’50 in 50′ Series: Land Stewardship Renewed (2010)


Lower Trent Conservation is celebrating its 50th anniversary! To commemorate this milestone occasion, we have released our ’50 in 50′ historical blog series. This special series features 50 articles highlighting some of the achievements, milestones and events of the past 50 years. We hope you enjoy them!

In 2010, Lower Trent Conservation delved back into landowner stewardship programming, through introduction of its Healthy Shorelines Clean Water Program. The very popular, long-term Conservation Services Program was discontinued in the mid-90s, following drastic budget cuts announced in 1995. Unfortunately, for many years to follow, there were no stewardship programs delivered by Lower Trent Conservation.

Trenton Greenbelt – before and after (2012)

A $50,000 grant was received from the RBC Blue Water project in 2011 for the Healthy Shorelines Clean Water Program. It helped to revitalize our stewardship initiatives, focusing on streamside restoration projects. The program was available to landowners on shorelines of streams, lakes, and rivers; it provided technical advice on site preparation, planting techniques, appropriate native species to plant, as well as after care. Financial assistance to a maximum of $300 was available to cover the cost of native plant stock.

Several projects were approved and implemented over a 3 year time span across the watershed region. In addition, three shoreline demonstration sites were planted at: Warkworth Conservation Area, Trenton Greenbelt Conservation Area, and Brighton’s Harbour Street Parkette, to educate and inspire shoreline residents to be good waterfront stewards.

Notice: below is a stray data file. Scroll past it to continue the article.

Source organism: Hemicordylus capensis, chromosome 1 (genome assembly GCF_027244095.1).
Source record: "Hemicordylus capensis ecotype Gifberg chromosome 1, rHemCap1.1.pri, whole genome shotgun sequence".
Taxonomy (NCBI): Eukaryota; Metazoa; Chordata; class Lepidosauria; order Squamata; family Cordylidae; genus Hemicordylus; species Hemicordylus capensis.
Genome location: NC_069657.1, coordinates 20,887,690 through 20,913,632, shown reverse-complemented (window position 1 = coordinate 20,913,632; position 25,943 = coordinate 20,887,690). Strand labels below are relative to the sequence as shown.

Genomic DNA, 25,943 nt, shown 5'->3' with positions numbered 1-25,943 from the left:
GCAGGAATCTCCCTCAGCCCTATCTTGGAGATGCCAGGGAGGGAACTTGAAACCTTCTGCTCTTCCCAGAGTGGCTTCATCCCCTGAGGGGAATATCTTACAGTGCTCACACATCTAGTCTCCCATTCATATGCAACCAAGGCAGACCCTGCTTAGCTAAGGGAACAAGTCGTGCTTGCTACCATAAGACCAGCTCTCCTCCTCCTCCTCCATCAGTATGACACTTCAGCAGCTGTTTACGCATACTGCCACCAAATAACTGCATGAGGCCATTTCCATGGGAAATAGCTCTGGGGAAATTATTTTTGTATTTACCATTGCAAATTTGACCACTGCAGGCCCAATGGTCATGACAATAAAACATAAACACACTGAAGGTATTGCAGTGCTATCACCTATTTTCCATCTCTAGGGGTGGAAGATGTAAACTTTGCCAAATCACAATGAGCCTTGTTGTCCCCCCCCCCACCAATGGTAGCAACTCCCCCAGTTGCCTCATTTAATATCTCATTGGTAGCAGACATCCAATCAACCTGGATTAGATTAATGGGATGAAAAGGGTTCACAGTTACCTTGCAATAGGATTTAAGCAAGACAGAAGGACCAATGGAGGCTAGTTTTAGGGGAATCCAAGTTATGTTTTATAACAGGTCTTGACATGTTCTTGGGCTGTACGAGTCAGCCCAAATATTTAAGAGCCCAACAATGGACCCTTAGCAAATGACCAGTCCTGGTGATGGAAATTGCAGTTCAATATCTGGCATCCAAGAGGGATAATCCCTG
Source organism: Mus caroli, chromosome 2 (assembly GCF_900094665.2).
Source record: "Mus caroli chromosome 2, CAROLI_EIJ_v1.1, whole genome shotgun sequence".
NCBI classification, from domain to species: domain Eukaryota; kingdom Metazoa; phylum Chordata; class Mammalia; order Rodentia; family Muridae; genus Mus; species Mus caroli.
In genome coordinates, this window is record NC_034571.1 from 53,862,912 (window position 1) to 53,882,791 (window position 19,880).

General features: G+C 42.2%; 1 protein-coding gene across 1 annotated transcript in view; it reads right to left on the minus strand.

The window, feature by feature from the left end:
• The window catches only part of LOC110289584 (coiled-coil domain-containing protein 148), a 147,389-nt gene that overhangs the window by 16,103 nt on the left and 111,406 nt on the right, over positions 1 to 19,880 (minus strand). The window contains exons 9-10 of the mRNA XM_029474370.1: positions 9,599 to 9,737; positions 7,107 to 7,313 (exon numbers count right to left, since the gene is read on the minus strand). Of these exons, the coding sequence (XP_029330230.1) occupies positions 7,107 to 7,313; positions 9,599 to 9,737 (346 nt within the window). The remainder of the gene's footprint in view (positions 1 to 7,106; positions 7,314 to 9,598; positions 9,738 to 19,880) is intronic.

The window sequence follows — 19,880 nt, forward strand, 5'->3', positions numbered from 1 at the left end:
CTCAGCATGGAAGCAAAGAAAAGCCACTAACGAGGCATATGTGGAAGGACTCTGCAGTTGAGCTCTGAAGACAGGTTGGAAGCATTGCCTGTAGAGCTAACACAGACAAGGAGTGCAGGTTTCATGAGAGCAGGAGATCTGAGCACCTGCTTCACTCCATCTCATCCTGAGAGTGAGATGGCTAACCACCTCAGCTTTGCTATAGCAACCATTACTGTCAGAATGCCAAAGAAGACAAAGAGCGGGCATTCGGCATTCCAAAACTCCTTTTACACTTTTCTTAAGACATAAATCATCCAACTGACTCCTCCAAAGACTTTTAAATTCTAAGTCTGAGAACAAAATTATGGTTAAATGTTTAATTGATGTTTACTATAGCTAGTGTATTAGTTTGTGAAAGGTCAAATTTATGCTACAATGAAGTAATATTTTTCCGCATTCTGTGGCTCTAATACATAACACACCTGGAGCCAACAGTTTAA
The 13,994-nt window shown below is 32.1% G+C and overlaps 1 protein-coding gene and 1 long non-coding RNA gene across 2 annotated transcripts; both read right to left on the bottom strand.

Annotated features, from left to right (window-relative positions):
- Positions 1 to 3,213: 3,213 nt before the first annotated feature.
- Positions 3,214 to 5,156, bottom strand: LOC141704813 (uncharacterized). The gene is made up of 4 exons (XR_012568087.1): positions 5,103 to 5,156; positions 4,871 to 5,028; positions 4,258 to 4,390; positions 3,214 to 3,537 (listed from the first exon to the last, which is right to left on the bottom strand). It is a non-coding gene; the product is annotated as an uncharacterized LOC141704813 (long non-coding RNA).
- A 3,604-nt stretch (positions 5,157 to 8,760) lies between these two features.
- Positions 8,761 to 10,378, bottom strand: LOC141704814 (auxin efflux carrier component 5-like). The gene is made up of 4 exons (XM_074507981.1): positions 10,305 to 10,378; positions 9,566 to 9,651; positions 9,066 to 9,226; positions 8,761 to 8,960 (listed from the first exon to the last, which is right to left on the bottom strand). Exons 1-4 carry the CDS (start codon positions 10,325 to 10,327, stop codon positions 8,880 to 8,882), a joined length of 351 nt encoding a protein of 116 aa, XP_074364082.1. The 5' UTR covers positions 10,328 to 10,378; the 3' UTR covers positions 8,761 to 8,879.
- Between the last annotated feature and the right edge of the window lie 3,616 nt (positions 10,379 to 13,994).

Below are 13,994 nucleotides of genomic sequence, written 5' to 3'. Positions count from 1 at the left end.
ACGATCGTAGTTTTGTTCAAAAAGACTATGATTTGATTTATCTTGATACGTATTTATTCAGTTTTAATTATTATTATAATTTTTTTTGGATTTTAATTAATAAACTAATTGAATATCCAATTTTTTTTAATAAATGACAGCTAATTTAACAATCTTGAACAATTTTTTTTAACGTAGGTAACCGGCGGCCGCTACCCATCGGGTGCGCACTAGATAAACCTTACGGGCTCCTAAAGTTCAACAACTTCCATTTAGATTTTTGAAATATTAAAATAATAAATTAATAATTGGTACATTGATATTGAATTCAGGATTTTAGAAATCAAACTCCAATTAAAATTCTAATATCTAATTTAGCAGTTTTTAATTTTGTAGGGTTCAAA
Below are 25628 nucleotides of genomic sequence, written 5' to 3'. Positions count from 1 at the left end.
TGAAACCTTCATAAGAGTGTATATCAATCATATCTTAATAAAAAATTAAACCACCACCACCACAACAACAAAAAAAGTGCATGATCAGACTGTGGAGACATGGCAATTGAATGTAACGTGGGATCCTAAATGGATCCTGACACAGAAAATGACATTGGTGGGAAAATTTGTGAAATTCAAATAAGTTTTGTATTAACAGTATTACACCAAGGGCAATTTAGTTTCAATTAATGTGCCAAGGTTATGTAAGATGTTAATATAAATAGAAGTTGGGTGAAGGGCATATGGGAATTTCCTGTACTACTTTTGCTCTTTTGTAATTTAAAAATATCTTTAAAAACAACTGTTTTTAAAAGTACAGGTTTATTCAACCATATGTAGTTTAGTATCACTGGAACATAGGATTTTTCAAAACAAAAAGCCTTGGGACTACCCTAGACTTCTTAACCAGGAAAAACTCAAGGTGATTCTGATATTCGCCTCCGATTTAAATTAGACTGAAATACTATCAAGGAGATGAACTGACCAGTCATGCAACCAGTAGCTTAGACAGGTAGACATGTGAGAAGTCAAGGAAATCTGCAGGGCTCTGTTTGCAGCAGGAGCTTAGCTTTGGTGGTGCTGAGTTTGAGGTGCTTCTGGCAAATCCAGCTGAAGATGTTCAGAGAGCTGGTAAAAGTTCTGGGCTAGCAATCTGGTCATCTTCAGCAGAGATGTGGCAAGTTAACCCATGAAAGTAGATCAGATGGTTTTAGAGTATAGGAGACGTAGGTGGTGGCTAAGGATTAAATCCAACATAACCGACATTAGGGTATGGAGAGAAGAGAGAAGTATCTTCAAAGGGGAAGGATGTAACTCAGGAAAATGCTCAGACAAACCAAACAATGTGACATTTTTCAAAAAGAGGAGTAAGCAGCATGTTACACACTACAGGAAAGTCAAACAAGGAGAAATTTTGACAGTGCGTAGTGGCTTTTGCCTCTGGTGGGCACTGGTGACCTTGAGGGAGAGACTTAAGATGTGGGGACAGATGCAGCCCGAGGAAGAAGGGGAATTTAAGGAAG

Trenton Greenbelt demo site (2012)

Today, the stewardship program continues as the Healthy Lands Clean Water Program, servicing the watershed with a broadened focus on land and shoreline restoration efforts.

But let’s take a step back. It’s not quite correct to say that we weren’t involved in stewardship at all in the 15 years leading up to 2010.

For instance, in 2007, the Rice Lake Plains Joint Initiative partnership received funding to undertake a Landowner Stewardship program under the umbrella of the Caring for the Moraine program. Lower Trent Conservation was approached to host a Landowner Contact Specialist to undertake this project on behalf of the partnership. In addition, in 2007, the Ministry of the Environment introduced the Ontario Drinking Water Stewardship Program to provide assistance to landowners adjacent to municipal water supplies to take early action to protect the sources of these water supplies. And for many years, the Bay of Quinte Remedial Action Plan provided stewardship advice and financial assistance through programs such as the Rural Water Quality Program, Habitat Enhancement Program, and Septic Stewardship Program.

Lower Trent Conservation embraces programs that provide opportunities to engage watershed residents in stewardship activities. We are always looking for more opportunities and funding to build a long-term, sustainable program and enhance our stewardship efforts throughout the watershed.

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